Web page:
Charlotte Street Foundation never rests. The organization has begun construction on its new headquarters at 3333 Wyoming St. in the Roanoke neighborhood and announced the 32 artists for its 2019-20 Studio Residency Program in the Town Pavilion building downtown.
Fall brings a full roster of events at the foundation’s new Capsule performance space at 1664 Broadway Blvd. Watch for these:
Techno Chapel, September 28
Inspired by an installation of music in Houston’s Rothko Chapel, Techno Chapel will encourage its audience to listen, meditate, or even walk around, observe and be part of the performance. Music composer Seth Davis and new media and video artist Colin Mosely have collaborated on Techno Chapel, an audiovisual performance which tracks real-time audio signals to create extemporaneous video. Imagery of insects, human bodies, forests and computers may raise questions about how we interact and connect to other networks. As Davis explains, “The Techno Chapel score has been written in such a way that the musicians can interpret and improvise spontaneously with each other. With more directions and cues than specific notes on the page, the composition’s starkness enables the musicians to improvise in a natural and fluid way.” This interactive improvisation ensures a different result in each performance.
Sheri “PURPOSE” Hall’s Poetry Slam, October 26
Organized by Hall, a spoken word artist and a 2019 Charlotte Street Generative Performing Artist Award recipient, this October event may be the ultimate poetry slam experience. Participants are encouraged to incorporate video, costumes or props — even other live (but non-speaking) performers — in their presentations. Since official slam competitions do not permit any such embellishments, Hall expects this evening to be filled with surprises and over-the-top bells and whistles. There will be around 10 contestants, competing in the traditional three-round slam with three-minute limits for each round. In the first round, musical accompaniment is allowed, in the second, various props, and in the final round, costumes. Prizes will be awarded to the top two competitors.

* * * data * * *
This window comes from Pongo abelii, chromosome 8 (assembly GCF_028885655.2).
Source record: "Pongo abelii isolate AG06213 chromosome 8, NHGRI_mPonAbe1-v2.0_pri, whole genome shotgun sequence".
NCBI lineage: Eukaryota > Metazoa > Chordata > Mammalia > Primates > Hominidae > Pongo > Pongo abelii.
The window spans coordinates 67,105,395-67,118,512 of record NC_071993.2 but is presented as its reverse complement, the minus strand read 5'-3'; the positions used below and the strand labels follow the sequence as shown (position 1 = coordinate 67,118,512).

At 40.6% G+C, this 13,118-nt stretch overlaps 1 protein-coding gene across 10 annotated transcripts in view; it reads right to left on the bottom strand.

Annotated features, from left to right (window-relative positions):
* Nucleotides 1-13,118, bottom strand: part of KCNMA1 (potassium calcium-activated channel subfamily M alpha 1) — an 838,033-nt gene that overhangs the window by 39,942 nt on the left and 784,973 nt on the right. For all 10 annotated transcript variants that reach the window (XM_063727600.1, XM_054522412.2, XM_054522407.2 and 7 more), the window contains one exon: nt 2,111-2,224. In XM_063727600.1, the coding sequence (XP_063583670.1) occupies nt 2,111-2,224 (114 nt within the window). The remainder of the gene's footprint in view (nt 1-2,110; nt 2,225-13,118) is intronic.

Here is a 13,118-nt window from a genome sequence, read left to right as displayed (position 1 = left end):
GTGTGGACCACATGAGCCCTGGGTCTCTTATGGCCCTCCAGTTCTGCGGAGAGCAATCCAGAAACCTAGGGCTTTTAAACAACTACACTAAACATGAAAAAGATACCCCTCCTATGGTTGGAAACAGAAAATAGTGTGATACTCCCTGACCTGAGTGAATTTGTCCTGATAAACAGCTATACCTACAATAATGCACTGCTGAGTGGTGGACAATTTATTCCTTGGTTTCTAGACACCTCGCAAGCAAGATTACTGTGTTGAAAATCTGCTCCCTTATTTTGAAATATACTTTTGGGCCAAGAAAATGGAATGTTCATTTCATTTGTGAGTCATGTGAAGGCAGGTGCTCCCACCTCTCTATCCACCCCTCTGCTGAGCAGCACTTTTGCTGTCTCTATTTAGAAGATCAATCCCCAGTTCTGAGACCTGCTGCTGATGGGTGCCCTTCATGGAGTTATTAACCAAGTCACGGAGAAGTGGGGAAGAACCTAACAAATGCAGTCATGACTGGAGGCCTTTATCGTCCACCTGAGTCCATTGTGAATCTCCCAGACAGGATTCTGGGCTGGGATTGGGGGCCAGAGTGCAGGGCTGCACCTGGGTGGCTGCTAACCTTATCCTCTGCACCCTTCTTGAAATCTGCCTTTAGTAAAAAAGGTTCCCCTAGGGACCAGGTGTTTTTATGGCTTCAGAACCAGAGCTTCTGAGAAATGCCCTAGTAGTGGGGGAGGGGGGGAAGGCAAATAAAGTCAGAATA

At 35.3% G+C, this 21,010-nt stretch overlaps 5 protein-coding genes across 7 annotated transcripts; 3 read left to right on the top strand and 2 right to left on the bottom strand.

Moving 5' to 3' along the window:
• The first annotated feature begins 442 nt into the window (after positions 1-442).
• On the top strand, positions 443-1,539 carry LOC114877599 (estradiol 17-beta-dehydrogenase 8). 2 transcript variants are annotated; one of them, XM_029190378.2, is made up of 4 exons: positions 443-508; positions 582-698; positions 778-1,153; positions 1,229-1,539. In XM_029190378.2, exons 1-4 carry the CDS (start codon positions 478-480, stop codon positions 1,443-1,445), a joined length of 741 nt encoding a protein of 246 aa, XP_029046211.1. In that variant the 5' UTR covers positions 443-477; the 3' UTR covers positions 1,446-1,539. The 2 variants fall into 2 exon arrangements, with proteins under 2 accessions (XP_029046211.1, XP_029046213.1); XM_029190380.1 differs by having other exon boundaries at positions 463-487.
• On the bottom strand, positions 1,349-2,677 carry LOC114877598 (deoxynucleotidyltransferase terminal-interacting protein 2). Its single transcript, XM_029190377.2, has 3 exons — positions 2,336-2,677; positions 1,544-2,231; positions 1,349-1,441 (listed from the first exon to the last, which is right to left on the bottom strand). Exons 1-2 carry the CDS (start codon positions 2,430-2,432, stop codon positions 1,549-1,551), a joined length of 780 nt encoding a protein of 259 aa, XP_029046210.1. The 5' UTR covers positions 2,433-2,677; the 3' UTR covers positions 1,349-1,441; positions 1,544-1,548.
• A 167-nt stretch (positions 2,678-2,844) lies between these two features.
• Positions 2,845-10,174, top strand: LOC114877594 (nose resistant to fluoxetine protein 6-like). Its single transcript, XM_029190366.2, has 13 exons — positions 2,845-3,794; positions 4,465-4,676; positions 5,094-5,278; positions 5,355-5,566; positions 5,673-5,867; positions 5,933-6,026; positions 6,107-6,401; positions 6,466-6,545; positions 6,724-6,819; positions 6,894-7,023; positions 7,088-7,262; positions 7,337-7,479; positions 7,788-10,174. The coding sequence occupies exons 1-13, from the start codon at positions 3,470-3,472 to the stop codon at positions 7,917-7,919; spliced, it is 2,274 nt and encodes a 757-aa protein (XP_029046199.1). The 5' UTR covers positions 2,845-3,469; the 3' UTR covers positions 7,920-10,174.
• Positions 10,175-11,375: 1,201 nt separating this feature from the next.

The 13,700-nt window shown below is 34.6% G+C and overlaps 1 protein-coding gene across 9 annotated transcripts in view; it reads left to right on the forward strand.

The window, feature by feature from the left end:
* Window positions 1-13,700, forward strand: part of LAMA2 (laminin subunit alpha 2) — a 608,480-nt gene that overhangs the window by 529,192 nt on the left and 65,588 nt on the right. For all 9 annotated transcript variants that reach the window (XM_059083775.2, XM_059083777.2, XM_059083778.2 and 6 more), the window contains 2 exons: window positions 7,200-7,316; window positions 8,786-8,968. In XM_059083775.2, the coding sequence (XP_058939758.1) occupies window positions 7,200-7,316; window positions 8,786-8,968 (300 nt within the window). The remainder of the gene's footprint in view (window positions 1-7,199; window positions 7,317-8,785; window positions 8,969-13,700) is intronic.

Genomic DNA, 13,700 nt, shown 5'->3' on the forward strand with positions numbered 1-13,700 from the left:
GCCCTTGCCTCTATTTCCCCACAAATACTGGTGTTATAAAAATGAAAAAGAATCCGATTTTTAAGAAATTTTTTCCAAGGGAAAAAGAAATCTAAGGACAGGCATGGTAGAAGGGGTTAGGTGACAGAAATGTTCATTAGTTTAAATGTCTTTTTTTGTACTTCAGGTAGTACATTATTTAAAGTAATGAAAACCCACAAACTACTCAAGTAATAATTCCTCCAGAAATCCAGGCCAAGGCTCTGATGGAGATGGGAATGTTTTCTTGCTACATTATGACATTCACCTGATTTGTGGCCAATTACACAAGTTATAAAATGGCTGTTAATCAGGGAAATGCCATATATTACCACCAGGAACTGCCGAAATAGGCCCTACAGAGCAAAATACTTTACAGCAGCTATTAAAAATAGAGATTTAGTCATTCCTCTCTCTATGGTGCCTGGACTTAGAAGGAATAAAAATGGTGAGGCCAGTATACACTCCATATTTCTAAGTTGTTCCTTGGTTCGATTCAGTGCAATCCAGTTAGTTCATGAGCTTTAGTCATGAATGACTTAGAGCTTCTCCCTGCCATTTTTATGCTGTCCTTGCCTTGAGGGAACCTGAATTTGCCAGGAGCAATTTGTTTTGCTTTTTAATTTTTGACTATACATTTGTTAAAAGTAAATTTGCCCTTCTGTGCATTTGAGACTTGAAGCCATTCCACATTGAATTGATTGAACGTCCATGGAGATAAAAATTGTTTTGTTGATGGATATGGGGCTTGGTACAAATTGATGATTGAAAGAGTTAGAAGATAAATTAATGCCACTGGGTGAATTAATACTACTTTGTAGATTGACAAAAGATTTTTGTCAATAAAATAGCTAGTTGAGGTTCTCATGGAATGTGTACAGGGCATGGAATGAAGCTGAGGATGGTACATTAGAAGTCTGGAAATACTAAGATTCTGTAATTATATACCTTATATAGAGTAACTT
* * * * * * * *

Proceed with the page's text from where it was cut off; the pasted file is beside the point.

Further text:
Spine Showcases, September 26 and October 24
Spine Showcases present concerts featuring the best local contemporary jazz artists on the third Thursday of every month. “Charlotte Street is providing the perfect venue to allow us to put our focus on the music, instead of treating it like a backdrop for cocktails and conversation,” says organizer Kelley Gant, a Kansas City-based jazz vocalist. The September showcase will feature Bob Bowman and Hermon Mehari, two revered musicians with deep connections to Kansas City, although both currently live elsewhere. The October concert will present two ensembles: Merman (Alyssa Murray and Adam Schlozman) with the addition of projected artwork by Murray, and Curtis Brink and the Drty Ten, blending the sounds of Nola-inspired brass with hip-hop and classic jazz.
Other fall events at Capsule include Making Moves 9: Dance Film Festival (Sept. 12), Fountainverse: KC’s Small Press Poetry Fest (Oct. 11 – 13), and Lullabies at Dawn (Oct. 4).
Charlotte Street Foundation plans to house both a white box exhibition space and a black box performance venue in their new premises as of late spring 2020. At that point, Capsule will be closed. The foundation’s La Esquina gallery (1000 W. 25th) has already closed; the residency program in Town Pavilion will be relocated to the new campus by September 2020.
All performances are free. For more information, www.charlottestreet.org.